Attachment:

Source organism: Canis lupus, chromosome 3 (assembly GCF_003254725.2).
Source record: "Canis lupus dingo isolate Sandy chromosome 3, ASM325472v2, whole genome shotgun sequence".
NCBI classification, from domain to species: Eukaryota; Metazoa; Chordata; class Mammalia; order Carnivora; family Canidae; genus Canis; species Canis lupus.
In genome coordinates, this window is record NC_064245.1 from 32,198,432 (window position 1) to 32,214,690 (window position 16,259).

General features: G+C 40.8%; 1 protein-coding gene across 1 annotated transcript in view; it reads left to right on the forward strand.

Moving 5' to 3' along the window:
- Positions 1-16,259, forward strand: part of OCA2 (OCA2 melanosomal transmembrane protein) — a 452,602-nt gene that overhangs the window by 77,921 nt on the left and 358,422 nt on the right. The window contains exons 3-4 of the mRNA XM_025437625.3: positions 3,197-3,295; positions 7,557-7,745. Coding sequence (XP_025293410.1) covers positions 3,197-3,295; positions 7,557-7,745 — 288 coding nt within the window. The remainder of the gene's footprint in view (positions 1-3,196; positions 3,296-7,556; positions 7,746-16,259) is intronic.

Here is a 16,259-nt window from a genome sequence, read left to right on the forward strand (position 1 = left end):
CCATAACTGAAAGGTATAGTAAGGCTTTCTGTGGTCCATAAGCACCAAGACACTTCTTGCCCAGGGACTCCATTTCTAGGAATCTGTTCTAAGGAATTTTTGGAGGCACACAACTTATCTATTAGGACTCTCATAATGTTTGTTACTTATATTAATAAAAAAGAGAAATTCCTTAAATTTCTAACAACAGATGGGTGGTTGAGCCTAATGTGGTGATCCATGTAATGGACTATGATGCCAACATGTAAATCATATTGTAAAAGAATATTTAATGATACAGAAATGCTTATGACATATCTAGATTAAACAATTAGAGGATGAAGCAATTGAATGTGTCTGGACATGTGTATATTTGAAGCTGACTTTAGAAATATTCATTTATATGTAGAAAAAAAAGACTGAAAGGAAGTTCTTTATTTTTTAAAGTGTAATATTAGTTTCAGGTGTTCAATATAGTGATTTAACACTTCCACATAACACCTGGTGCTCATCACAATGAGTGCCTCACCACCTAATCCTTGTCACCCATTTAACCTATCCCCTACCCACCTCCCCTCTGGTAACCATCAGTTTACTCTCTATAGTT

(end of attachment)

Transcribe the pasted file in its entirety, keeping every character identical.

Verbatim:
Source organism: Canis lupus, chromosome 3 (assembly GCF_003254725.2).
Source record: "Canis lupus dingo isolate Sandy chromosome 3, ASM325472v2, whole genome shotgun sequence".
NCBI classification, from domain to species: Eukaryota; Metazoa; Chordata; class Mammalia; order Carnivora; family Canidae; genus Canis; species Canis lupus.
In genome coordinates, this window is record NC_064245.1 from 32,198,432 (window position 1) to 32,214,690 (window position 16,259).

General features: G+C 40.8%; 1 protein-coding gene across 1 annotated transcript in view; it reads left to right on the forward strand.

Moving 5' to 3' along the window:
- Positions 1-16,259, forward strand: part of OCA2 (OCA2 melanosomal transmembrane protein) — a 452,602-nt gene that overhangs the window by 77,921 nt on the left and 358,422 nt on the right. The window contains exons 3-4 of the mRNA XM_025437625.3: positions 3,197-3,295; positions 7,557-7,745. Coding sequence (XP_025293410.1) covers positions 3,197-3,295; positions 7,557-7,745 — 288 coding nt within the window. The remainder of the gene's footprint in view (positions 1-3,196; positions 3,296-7,556; positions 7,746-16,259) is intronic.

Here is a 16,259-nt window from a genome sequence, read left to right on the forward strand (position 1 = left end):
CCATAACTGAAAGGTATAGTAAGGCTTTCTGTGGTCCATAAGCACCAAGACACTTCTTGCCCAGGGACTCCATTTCTAGGAATCTGTTCTAAGGAATTTTTGGAGGCACACAACTTATCTATTAGGACTCTCATAATGTTTGTTACTTATATTAATAAAAAAGAGAAATTCCTTAAATTTCTAACAACAGATGGGTGGTTGAGCCTAATGTGGTGATCCATGTAATGGACTATGATGCCAACATGTAAATCATATTGTAAAAGAATATTTAATGATACAGAAATGCTTATGACATATCTAGATTAAACAATTAGAGGATGAAGCAATTGAATGTGTCTGGACATGTGTATATTTGAAGCTGACTTTAGAAATATTCATTTATATGTAGAAAAAAAAGACTGAAAGGAAGTTCTTTATTTTTTAAAGTGTAATATTAGTTTCAGGTGTTCAATATAGTGATTTAACACTTCCACATAACACCTGGTGCTCATCACAATGAGTGCCTCACCACCTAATCCTTGTCACCCATTTAACCTATCCCCTACCCACCTCCCCTCTGGTAACCATCAGTTTACTCTCTATAGTT